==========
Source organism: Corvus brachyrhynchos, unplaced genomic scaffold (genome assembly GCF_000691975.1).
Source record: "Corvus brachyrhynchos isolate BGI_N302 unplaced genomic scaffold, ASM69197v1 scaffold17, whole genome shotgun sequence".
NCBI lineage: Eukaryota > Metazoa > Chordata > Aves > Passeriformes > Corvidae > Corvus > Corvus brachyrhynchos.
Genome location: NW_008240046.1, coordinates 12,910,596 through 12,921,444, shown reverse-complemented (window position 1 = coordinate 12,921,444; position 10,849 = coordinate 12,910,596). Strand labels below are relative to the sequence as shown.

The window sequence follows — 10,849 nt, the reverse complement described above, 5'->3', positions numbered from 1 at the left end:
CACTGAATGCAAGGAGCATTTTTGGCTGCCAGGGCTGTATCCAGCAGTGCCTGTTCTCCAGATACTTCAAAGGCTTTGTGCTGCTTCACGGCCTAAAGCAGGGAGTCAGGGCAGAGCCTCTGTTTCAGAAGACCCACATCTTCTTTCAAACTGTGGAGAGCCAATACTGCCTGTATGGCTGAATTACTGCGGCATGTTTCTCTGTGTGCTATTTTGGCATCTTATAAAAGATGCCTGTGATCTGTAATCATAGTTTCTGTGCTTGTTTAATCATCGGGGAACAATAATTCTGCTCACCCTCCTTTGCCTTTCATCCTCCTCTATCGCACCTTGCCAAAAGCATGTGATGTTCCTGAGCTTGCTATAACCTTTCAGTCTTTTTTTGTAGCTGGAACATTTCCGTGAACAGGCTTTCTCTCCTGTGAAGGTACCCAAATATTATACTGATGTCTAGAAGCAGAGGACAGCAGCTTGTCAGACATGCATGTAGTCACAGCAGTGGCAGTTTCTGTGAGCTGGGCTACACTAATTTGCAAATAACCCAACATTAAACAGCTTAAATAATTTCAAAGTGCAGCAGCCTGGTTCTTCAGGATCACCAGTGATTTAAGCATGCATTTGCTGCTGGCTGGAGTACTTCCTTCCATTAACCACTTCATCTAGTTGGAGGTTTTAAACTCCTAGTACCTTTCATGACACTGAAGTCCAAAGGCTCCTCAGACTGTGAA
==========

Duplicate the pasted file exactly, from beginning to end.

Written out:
Source organism: Corvus brachyrhynchos, unplaced genomic scaffold (genome assembly GCF_000691975.1).
Source record: "Corvus brachyrhynchos isolate BGI_N302 unplaced genomic scaffold, ASM69197v1 scaffold17, whole genome shotgun sequence".
NCBI lineage: Eukaryota > Metazoa > Chordata > Aves > Passeriformes > Corvidae > Corvus > Corvus brachyrhynchos.
Genome location: NW_008240046.1, coordinates 12,910,596 through 12,921,444, shown reverse-complemented (window position 1 = coordinate 12,921,444; position 10,849 = coordinate 12,910,596). Strand labels below are relative to the sequence as shown.

The window sequence follows — 10,849 nt, the reverse complement described above, 5'->3', positions numbered from 1 at the left end:
CACTGAATGCAAGGAGCATTTTTGGCTGCCAGGGCTGTATCCAGCAGTGCCTGTTCTCCAGATACTTCAAAGGCTTTGTGCTGCTTCACGGCCTAAAGCAGGGAGTCAGGGCAGAGCCTCTGTTTCAGAAGACCCACATCTTCTTTCAAACTGTGGAGAGCCAATACTGCCTGTATGGCTGAATTACTGCGGCATGTTTCTCTGTGTGCTATTTTGGCATCTTATAAAAGATGCCTGTGATCTGTAATCATAGTTTCTGTGCTTGTTTAATCATCGGGGAACAATAATTCTGCTCACCCTCCTTTGCCTTTCATCCTCCTCTATCGCACCTTGCCAAAAGCATGTGATGTTCCTGAGCTTGCTATAACCTTTCAGTCTTTTTTTGTAGCTGGAACATTTCCGTGAACAGGCTTTCTCTCCTGTGAAGGTACCCAAATATTATACTGATGTCTAGAAGCAGAGGACAGCAGCTTGTCAGACATGCATGTAGTCACAGCAGTGGCAGTTTCTGTGAGCTGGGCTACACTAATTTGCAAATAACCCAACATTAAACAGCTTAAATAATTTCAAAGTGCAGCAGCCTGGTTCTTCAGGATCACCAGTGATTTAAGCATGCATTTGCTGCTGGCTGGAGTACTTCCTTCCATTAACCACTTCATCTAGTTGGAGGTTTTAAACTCCTAGTACCTTTCATGACACTGAAGTCCAAAGGCTCCTCAGACTGTGAA